The Trump administration wants to make some of the National Security Agency’s vast spying powers permanent. That’s a dangerous proposition, and I’ll tell you why.

Since 9/11, Americans have been asked to sacrifice their freedoms on the altar of national security. We’ve had our phone calls monitored, our emails read, our movements tracked, and our transactions documented.

Every second of every day, the American people are being spied on by the U.S. government’s vast network of digital Peeping Toms, electronic eavesdroppers and robotic snoops.

These government snoops are constantly combing through and harvesting vast quantities of our communications.

They are conducting this mass surveillance without a warrant, thus violating the core principles of the Fourth Amendment which protects the privacy of all Americans.

“PRISM” and “Upstream,” two of the spying programs conducted under Section 702 of the Foreign Intelligence Surveillance Act, are set to expire at the end of this year.

Here’s why they should be allowed to expire.

“PRISM” lets the NSA access emails, video chats, instant messages, and other content sent via Facebook, Google, Apple, and others.

“Upstream” lets the NSA worm its way into the internet backbone — the cables and switches owned by private corporations like AT&T that make the internet into a global network — and scan traffic for the communications of tens of thousands of individuals labeled “targets.”

Ask the NSA why it’s carrying out this warrantless surveillance on American citizens, and you’ll get the same Orwellian answer the government has been trotting out since 9/11 to justify its assaults on our civil liberties: to keep America safe.

Yet warrantless mass surveillance by the government and its corporate cohorts hasn’t made America any safer. And it certainly isn’t helping to preserve our freedoms.

Frankly, America will never be safe as long as the U.S. government is allowed to shred the Constitution.

Now the government wants us to believe that we have nothing to fear from its mass spying program because they’re only looking to get the “bad” guys who are overseas.

Don’t believe it.

The government’s definition of a “bad” guy is extraordinarily broad, and it results in the warrantless surveillance of innocent, law-abiding Americans on a staggering scale.

Under Section 702, the government collects and analyzes over 250 million internet communications every year. There are estimates that at least half of these contain information about U.S. residents, many of whom have done nothing wrong.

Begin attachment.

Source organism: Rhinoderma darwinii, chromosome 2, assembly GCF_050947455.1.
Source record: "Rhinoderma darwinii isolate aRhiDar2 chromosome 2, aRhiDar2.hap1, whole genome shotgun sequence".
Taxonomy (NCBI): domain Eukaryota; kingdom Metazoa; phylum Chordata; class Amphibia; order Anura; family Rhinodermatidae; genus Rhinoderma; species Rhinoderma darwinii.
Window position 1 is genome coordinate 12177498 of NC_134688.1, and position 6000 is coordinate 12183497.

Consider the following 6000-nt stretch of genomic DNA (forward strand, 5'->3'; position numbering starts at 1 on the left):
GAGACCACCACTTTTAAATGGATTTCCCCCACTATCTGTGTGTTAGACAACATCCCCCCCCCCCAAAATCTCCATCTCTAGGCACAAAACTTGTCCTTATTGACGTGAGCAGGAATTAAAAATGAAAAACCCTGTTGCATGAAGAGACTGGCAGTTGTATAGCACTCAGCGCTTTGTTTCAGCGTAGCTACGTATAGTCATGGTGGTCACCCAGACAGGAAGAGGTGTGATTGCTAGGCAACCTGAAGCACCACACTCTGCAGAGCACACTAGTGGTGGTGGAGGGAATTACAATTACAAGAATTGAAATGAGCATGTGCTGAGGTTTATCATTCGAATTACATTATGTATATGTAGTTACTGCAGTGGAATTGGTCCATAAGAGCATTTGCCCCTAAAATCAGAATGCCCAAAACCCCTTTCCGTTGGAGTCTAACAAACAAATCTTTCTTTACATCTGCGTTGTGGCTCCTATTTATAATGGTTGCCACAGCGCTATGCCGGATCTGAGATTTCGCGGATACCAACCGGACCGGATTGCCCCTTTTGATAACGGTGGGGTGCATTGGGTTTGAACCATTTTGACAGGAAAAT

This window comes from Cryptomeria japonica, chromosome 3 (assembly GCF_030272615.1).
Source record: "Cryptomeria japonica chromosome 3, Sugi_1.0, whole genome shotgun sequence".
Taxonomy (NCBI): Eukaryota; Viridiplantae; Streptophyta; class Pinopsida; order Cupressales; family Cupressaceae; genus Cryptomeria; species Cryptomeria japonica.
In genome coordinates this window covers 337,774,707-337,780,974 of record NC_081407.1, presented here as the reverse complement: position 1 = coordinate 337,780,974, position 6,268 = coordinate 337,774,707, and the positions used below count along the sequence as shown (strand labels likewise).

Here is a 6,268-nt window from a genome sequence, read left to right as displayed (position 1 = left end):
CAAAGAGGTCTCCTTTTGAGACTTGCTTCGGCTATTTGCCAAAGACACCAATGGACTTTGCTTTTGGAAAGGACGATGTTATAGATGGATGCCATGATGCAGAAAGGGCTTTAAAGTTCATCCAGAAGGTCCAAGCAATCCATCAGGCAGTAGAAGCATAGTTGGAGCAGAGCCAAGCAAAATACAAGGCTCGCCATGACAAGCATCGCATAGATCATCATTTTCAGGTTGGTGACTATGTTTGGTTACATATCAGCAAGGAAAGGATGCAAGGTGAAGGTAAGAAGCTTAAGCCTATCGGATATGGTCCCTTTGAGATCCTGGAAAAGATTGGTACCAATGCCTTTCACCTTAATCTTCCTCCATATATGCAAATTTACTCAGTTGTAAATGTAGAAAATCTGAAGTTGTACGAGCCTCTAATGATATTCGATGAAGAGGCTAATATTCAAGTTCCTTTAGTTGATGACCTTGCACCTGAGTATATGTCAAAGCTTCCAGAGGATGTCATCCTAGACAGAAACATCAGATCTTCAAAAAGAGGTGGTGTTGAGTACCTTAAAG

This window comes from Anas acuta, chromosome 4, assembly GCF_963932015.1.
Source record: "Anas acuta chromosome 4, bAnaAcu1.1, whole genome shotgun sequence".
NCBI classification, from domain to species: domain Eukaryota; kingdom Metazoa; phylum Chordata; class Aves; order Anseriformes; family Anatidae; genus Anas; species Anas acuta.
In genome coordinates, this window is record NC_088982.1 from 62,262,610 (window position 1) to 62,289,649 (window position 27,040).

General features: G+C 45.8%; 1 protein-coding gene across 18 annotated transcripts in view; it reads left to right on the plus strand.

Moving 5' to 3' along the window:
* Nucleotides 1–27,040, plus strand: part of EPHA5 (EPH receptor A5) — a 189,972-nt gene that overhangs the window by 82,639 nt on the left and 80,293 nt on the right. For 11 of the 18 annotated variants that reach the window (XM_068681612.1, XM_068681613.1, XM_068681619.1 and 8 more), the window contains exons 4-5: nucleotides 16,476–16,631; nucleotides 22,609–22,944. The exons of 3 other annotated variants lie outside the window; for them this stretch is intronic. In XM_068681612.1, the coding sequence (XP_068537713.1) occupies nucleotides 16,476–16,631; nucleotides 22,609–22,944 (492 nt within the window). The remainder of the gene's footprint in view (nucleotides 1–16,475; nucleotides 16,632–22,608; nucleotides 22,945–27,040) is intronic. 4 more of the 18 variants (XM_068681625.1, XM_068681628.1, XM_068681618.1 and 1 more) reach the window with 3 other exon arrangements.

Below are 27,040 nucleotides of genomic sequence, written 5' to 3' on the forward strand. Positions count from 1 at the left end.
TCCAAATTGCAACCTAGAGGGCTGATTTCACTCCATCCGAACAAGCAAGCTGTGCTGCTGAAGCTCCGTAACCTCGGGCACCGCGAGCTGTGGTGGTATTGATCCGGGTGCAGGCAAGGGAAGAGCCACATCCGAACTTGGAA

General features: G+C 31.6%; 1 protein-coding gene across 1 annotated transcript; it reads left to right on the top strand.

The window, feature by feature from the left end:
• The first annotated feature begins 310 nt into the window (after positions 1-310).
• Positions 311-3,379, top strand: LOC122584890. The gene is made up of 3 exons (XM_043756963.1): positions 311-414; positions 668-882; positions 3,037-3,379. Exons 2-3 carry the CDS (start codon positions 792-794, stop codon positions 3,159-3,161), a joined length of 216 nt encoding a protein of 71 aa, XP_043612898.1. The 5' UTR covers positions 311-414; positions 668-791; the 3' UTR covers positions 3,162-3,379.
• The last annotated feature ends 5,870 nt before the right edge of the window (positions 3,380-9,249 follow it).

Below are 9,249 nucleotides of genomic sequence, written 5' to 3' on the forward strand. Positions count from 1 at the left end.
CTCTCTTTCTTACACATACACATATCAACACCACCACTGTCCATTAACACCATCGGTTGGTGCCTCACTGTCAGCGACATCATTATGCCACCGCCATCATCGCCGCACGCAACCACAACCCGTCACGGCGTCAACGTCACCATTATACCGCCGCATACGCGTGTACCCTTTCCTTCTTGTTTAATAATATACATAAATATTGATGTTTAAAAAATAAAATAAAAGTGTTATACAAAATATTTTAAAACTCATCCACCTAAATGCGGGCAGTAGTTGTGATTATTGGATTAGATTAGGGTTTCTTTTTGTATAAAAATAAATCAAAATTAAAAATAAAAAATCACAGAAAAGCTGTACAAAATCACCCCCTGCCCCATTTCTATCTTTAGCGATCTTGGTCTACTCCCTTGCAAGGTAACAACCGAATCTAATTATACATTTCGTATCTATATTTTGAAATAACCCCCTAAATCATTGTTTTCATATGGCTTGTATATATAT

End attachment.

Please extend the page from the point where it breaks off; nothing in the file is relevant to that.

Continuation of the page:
The government claims its spying on Americans is simply “incidental,” as though it were an accident — but it fully intends to collect this information.

Indeed, this sensitive data is not destroyed after the NSA vacuums it up. Rather, the government has written its own internal rules — called “minimization” procedures — that allow spy agencies such as the NSA to retain Americans’ private communications for years.

Far from minimizing any invasion of privacy, the rules expressly allow government officials to read our emails and listen to our phone calls without a warrant — the very kinds of violations that the Fourth Amendment was written to prohibit.

Finally, once this information — collected illegally and without any probable cause — is ingested into NSA servers, other government agencies can often search through the databases to make criminal cases against Americans that have nothing to do with terrorism or anything national security-related. One Justice Department lawyer called the database the “FBI’s ‘Google.’”

In other words, the NSA, an unaccountable institution filled with unelected bureaucrats, operates a massive database that contains the intimate and personal communications of countless Americans.

Warrantless mass surveillance of American citizens is wrong, un-American, and unconstitutional.

It’s time to let Section 702 expire or reform the law to ensure that millions and millions of Americans are not being victimized by a government that no longer respects its constitutional limits.

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Constitutional attorney John W. Whitehead, author of “Battlefield America: The War on the American People,” is the president of The Rutherford Institute, a civil liberties and human rights organization that is one of the plaintiffs in a lawsuit challenging Upstream surveillance under Section 702. Contact Whitehead at johnw@rutherford.org.

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